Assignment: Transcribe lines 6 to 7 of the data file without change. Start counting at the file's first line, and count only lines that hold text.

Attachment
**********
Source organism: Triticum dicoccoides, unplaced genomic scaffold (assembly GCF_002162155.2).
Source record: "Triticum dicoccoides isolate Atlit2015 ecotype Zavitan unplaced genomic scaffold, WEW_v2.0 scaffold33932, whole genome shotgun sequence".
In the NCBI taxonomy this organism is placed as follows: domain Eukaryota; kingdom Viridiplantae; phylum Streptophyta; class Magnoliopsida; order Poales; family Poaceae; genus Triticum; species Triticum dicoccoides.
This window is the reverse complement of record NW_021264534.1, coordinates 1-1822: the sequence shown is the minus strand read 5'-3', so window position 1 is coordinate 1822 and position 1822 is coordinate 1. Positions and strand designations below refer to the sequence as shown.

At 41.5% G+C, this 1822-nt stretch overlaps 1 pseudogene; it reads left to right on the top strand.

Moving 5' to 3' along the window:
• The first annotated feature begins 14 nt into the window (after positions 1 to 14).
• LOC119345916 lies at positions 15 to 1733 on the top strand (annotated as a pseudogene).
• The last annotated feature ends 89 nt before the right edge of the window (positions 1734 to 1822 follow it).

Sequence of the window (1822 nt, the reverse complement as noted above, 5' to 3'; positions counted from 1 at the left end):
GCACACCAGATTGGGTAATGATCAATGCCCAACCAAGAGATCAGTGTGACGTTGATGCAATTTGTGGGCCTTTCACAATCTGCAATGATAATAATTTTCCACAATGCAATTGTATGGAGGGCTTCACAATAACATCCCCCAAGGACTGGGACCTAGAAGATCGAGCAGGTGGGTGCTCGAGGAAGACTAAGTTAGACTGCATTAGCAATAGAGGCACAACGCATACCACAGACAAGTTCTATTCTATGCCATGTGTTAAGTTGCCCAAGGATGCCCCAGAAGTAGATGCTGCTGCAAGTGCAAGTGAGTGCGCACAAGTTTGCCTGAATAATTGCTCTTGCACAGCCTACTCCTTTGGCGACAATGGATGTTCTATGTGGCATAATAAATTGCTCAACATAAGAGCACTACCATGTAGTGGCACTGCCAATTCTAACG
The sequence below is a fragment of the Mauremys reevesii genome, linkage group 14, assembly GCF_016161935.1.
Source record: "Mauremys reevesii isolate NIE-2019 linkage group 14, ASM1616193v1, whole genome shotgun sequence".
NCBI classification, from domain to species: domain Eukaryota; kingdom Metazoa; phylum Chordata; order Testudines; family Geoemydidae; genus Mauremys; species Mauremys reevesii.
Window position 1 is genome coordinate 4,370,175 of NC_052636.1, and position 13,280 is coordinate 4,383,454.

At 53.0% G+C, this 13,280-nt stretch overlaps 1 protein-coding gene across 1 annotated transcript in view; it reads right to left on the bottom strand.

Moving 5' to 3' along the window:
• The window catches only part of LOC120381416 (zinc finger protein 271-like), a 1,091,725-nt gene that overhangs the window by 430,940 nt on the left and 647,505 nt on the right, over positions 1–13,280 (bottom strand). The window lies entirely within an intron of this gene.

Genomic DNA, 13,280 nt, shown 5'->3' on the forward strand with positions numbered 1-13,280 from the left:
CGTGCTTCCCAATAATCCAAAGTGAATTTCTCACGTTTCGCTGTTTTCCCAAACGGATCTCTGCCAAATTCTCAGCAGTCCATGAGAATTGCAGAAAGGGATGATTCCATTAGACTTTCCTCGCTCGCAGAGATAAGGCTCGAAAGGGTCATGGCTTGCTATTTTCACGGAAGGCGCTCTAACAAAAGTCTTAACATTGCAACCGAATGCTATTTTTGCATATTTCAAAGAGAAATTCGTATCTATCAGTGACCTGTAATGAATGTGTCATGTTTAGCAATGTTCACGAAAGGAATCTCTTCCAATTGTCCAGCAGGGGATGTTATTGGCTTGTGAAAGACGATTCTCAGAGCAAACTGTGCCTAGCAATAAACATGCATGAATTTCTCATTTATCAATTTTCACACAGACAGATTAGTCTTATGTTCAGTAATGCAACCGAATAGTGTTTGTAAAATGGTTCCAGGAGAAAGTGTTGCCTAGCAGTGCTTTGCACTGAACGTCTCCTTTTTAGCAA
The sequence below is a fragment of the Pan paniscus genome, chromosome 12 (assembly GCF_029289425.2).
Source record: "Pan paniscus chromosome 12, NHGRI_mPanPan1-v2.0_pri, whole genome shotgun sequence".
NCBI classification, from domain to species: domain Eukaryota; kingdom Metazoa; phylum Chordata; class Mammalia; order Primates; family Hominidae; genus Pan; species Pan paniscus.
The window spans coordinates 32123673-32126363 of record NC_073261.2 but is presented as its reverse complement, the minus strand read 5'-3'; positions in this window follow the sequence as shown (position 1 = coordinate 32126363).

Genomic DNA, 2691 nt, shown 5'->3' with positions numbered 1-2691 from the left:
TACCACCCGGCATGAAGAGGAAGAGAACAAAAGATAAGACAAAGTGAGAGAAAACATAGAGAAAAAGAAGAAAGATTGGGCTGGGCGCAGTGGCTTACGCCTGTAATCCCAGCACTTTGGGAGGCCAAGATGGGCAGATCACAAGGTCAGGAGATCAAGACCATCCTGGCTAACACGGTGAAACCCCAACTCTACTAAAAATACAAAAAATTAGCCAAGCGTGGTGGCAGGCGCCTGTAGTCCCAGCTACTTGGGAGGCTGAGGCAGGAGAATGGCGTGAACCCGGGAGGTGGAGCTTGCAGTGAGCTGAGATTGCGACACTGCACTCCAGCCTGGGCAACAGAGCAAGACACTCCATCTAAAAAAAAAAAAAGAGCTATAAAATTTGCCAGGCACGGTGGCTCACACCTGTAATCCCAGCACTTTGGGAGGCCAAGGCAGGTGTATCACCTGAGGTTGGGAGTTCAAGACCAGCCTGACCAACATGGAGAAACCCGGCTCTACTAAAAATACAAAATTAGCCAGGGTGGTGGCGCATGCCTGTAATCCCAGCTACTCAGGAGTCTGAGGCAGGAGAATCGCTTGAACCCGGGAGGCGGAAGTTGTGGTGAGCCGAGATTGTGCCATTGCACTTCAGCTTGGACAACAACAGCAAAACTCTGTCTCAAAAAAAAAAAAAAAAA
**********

Moving 5' to 3' along the window:
• The first annotated feature begins 14 nt into the window (after positions 1 to 14).